The competition of SSS with road has been especially difficult as road transport has benefited from lower labour costs due to the influx of eastern European drivers. It also takes advantage of much-improved road transport infrastructure and even benefits from the faster adoption of green technologies, increases in fuel efficiency, and less polluting fuels (lower sulphur content). Maritime transport remains the greener option, carrying between 80% and 90% of the world’s freight while emitting only 3% of the world’s greenhouse gases [2][3], but recent studies indicate that SSS, in particular, may be losing part of its green advantage, leading to the necessity of applying stricter emissions regulations for SSS to maintain its green image [4][5][6].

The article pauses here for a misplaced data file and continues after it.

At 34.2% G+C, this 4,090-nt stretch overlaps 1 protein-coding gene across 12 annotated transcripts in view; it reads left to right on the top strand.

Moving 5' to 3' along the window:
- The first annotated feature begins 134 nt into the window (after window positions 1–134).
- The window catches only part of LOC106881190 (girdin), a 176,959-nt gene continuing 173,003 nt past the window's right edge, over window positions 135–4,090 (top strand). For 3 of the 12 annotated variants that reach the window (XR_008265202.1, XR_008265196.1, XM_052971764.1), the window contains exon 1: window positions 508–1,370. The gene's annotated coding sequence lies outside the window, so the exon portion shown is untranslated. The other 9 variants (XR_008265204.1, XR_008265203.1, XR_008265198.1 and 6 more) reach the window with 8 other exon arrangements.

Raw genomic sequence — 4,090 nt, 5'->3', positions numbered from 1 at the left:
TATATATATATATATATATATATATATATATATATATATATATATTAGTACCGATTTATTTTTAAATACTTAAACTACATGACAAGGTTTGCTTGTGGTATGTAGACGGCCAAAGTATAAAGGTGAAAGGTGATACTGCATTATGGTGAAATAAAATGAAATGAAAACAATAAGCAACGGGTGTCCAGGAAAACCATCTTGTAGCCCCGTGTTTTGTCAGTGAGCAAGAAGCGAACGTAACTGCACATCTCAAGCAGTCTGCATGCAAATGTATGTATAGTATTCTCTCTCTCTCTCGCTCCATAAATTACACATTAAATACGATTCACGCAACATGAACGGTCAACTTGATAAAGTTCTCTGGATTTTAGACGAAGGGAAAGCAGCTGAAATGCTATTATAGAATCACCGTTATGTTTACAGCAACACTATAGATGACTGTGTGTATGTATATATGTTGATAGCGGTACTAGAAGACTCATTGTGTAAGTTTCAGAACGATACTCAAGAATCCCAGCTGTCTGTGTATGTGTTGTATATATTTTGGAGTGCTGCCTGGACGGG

Traditionally, SSS has had the disadvantage of being only a connection between ports, rather than a full door-to-door transport operation, putting it at a disadvantage in comparison to road haulage. This is the reason that revision of the combined transport EU directive is much needed [7], as it promotes the development of intermodal and multimodal transport. This recent development comes in the wake of the reaffirmed commitment of the EU to greener modes of transportation, as expressed in the “European Green Deal” communication [8] which pointed to the need to reduce transport greenhouse gas emissions (GHG) emissions by 90% by 2050 to achieve climate neutrality. It has also set an objective for a substantial part of the 75% of inland freight carried today by road to be shifted onto rail and inland waterways. Later, the “Sustainable and Smart Mobility Strategy” established more detailed and comprehensive objectives so that transport by inland waterways and short sea shipping would increase by 25% by 2030 and by 50% by 2050 as compared to the 2015 levels [9].